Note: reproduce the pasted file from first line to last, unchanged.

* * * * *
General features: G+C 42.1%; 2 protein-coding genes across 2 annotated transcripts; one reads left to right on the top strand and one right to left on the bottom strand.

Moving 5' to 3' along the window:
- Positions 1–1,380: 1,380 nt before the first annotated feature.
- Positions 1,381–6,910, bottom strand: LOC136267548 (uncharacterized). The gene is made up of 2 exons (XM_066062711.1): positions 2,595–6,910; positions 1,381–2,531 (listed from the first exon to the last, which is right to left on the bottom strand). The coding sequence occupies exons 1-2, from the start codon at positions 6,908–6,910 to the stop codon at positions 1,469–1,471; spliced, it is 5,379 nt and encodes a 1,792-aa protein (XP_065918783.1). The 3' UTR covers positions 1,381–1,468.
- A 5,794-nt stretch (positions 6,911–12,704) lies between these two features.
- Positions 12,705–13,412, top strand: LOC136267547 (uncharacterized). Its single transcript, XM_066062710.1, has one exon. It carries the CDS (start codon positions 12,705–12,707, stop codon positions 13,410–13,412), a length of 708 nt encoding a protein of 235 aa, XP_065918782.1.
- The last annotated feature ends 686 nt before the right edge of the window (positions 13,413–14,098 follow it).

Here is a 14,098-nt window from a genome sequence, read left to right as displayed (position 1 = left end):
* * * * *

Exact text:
General features: G+C 42.1%; 2 protein-coding genes across 2 annotated transcripts; one reads left to right on the top strand and one right to left on the bottom strand.

Moving 5' to 3' along the window:
- Positions 1–1,380: 1,380 nt before the first annotated feature.
- Positions 1,381–6,910, bottom strand: LOC136267548 (uncharacterized). The gene is made up of 2 exons (XM_066062711.1): positions 2,595–6,910; positions 1,381–2,531 (listed from the first exon to the last, which is right to left on the bottom strand). The coding sequence occupies exons 1-2, from the start codon at positions 6,908–6,910 to the stop codon at positions 1,469–1,471; spliced, it is 5,379 nt and encodes a 1,792-aa protein (XP_065918783.1). The 3' UTR covers positions 1,381–1,468.
- A 5,794-nt stretch (positions 6,911–12,704) lies between these two features.
- Positions 12,705–13,412, top strand: LOC136267547 (uncharacterized). Its single transcript, XM_066062710.1, has one exon. It carries the CDS (start codon positions 12,705–12,707, stop codon positions 13,410–13,412), a length of 708 nt encoding a protein of 235 aa, XP_065918782.1.
- The last annotated feature ends 686 nt before the right edge of the window (positions 13,413–14,098 follow it).

Here is a 14,098-nt window from a genome sequence, read left to right as displayed (position 1 = left end):